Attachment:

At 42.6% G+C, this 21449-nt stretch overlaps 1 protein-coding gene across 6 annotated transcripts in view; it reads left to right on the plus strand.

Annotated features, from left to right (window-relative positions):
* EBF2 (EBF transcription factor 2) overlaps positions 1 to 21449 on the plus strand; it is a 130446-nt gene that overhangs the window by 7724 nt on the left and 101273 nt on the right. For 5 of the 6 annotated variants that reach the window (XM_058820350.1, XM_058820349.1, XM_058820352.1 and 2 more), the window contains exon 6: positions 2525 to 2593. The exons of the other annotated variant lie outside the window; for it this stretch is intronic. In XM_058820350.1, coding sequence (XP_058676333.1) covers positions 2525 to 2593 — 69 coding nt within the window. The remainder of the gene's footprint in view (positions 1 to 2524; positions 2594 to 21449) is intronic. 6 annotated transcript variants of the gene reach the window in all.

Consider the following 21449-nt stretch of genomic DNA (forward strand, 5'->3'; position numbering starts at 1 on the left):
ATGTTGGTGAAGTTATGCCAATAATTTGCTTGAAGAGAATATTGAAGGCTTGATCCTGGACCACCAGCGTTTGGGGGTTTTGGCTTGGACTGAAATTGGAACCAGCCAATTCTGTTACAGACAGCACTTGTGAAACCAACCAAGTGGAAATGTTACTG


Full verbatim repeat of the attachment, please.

At 42.6% G+C, this 21449-nt stretch overlaps 1 protein-coding gene across 6 annotated transcripts in view; it reads left to right on the plus strand.

Annotated features, from left to right (window-relative positions):
* EBF2 (EBF transcription factor 2) overlaps positions 1 to 21449 on the plus strand; it is a 130446-nt gene that overhangs the window by 7724 nt on the left and 101273 nt on the right. For 5 of the 6 annotated variants that reach the window (XM_058820350.1, XM_058820349.1, XM_058820352.1 and 2 more), the window contains exon 6: positions 2525 to 2593. The exons of the other annotated variant lie outside the window; for it this stretch is intronic. In XM_058820350.1, coding sequence (XP_058676333.1) covers positions 2525 to 2593 — 69 coding nt within the window. The remainder of the gene's footprint in view (positions 1 to 2524; positions 2594 to 21449) is intronic. 6 annotated transcript variants of the gene reach the window in all.

Consider the following 21449-nt stretch of genomic DNA (forward strand, 5'->3'; position numbering starts at 1 on the left):
ATGTTGGTGAAGTTATGCCAATAATTTGCTTGAAGAGAATATTGAAGGCTTGATCCTGGACCACCAGCGTTTGGGGGTTTTGGCTTGGACTGAAATTGGAACCAGCCAATTCTGTTACAGACAGCACTTGTGAAACCAACCAAGTGGAAATGTTACTG